By Gabby Thorpe
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Iceland’s ‘dead’ glacier is proof that time is running out to tackle climate chaos

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Issue 2668
Activists took part in a die-in outside the Royal Observatory in south London last weekend
Activists took part in a die-in outside the Royal Observatory in south London last weekend (Pic: Guy Smallman)

People in Iceland held a “funeral” last Sunday for the country’s first glacier lost to climate change.

The Okjokull ice sheet in western Iceland no longer exists.

According to satellite images from the Nasa Earth Observatory, the glacier appeared as a solid white patch in 1986. Icelandic geologist Oddur Sigurosson said it used to stretch six square miles.

A geological map from 1901 estimated Okjokull spanned an area of about 15 square miles.

But a Nasa image from 1 August this year shows that only small dashes of white ice remained.

This is a further example of the need for urgent action on climate change—including the 20 September strike for the climate.

Up to 200 climate activists gathered over the weekend for Extinction Rebellion’s (XR) south east London Rebel Rising festival. This was the first of many uprisings set for August and September.

The event took place on Blackheath Common and included music, ­citizens’ assemblies and workshops.

A panel discussed the next steps in the movement against the planned construction of the Silvertown Tunnel that will run under the Thames.

Activists held two die-ins over the course of the festival. The first was aimed at highlighting the urgency of the climate crisis.


Some 150 protesters marched from Blackheath Common to the Royal Observatory in Greenwich.

XR said it chose this site because of the Greenwich Meridian, located at the observatory.

It said, “The Greenwich Meridian is located at longitude zero and is the standard by which all time is measured. We will use this to ­symbolise that we have zero time and that we need to act now on climate change.”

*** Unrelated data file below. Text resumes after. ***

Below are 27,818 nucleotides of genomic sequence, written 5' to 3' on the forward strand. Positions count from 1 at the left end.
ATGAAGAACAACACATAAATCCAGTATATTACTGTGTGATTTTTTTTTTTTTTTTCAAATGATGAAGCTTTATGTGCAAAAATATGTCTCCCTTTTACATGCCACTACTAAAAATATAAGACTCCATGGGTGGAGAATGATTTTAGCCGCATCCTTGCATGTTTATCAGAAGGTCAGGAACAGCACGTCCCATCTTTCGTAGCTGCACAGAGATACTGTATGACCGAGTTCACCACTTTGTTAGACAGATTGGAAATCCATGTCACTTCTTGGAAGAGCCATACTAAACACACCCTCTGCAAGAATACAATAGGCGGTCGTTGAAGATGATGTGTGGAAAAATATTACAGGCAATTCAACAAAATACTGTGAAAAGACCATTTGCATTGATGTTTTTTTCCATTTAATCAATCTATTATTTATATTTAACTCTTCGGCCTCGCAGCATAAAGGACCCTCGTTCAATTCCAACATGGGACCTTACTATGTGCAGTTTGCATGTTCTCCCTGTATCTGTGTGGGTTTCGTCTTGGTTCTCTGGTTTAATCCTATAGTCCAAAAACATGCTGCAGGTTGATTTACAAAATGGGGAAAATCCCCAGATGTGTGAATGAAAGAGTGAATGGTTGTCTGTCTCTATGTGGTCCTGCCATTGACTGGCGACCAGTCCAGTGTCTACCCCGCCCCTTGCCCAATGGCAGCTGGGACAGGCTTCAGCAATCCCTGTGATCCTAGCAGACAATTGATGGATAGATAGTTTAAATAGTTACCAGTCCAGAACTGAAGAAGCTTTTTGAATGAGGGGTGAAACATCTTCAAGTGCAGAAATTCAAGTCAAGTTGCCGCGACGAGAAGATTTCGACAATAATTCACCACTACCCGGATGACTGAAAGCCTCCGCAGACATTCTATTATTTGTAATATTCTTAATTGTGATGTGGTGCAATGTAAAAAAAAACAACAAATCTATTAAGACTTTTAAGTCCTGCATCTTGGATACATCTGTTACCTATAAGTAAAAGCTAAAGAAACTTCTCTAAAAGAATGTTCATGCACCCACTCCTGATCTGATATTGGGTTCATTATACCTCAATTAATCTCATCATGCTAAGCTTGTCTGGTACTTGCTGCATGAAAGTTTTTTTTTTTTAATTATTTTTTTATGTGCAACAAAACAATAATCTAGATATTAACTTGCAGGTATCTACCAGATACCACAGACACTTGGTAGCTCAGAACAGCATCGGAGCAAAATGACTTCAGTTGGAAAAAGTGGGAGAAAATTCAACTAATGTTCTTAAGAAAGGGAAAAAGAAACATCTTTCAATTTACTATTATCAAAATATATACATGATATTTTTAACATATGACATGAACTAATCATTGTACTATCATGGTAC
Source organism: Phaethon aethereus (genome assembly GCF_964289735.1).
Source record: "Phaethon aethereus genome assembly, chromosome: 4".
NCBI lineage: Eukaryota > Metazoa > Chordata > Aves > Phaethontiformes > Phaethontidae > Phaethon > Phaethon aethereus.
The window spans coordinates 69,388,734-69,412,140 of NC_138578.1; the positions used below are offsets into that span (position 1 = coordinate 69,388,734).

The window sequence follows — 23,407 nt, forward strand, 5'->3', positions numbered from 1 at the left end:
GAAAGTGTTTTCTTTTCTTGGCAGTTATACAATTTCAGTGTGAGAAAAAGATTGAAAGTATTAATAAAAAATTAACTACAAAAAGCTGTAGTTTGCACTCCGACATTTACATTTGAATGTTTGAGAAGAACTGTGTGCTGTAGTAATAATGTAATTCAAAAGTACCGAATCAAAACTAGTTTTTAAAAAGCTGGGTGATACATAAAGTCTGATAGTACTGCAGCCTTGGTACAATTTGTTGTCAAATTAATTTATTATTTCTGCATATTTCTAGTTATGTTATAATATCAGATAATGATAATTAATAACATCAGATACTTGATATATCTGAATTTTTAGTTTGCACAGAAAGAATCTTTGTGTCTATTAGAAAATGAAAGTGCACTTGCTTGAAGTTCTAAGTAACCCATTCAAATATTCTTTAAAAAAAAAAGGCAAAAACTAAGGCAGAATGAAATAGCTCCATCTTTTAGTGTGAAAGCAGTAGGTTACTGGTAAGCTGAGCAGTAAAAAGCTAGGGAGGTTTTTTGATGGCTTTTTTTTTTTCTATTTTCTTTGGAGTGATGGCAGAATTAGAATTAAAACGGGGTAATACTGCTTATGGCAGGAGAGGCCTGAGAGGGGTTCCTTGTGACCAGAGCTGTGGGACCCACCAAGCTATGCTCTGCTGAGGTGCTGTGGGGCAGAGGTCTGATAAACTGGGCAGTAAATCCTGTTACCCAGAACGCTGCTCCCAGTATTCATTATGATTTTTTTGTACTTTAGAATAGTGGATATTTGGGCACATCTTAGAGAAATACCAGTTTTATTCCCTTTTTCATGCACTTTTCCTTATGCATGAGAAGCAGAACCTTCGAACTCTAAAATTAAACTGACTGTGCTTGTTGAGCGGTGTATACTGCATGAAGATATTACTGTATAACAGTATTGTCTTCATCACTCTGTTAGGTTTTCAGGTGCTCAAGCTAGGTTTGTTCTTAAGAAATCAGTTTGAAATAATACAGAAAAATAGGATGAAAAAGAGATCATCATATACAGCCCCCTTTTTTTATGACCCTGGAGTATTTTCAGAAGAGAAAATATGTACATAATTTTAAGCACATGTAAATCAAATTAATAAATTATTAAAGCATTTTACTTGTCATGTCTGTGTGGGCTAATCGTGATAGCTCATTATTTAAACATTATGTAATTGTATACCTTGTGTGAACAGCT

The second die in, at the National Maritime Museum on Sunday, ­protested against what XR is calling “the new black death”—mass ­extinction of animals and plants.

Shannon, an activist who attended the event said, “The Rebel Rising is about coming together as a ­community to say no to climate change.

“This is not just our future, but the future of our children. We want to tell the people who contribute to the climate emergency that we’re not prepared to let that happen.”

Another activist said that he hoped that the Rebel Risings would make more people feel more comfortable about speaking out against the ­problems facing the planet.

“These events are to show people how to use their voices to make a change in society,” he said.

“The governments and businesses of the world are ­killing the planet. A lot of people find it hard to speak up. But we have to do it now before it’s too late.”

Eight more Rebel Risings are set to take place in Aberdeen, Borth, Brighton, Cambridge, Devon, Manchester—and a further two in London. XR hopes to use these events to prepare for another international rebellion set to take place on 7 October.

To find out more information about upcoming Rebel Risings go to

Portsmouth protesters point finger at polluters

Some 70 protesters in Portsmouth joined Extinction Rebellion (XR) in marching to some of the worst air pollution hotspots in Britain.

XR has declared these areas as toxic air zones.

The levels of pollution have been attributed to traffic and ships burning oil.

Nitrogen dioxide has reached law breaking levels in 14 of the places named. Pollution is worse in the poorest parts of Portsmouth. Demands have been made for free public transport, run by the council, to help workers and to reduce pollution produced.

The protest ended with a die-in at Guildhall Square.

School students and workers met to make plans for the climate strike taking place on 20 September.

Thanks to Jon Woods

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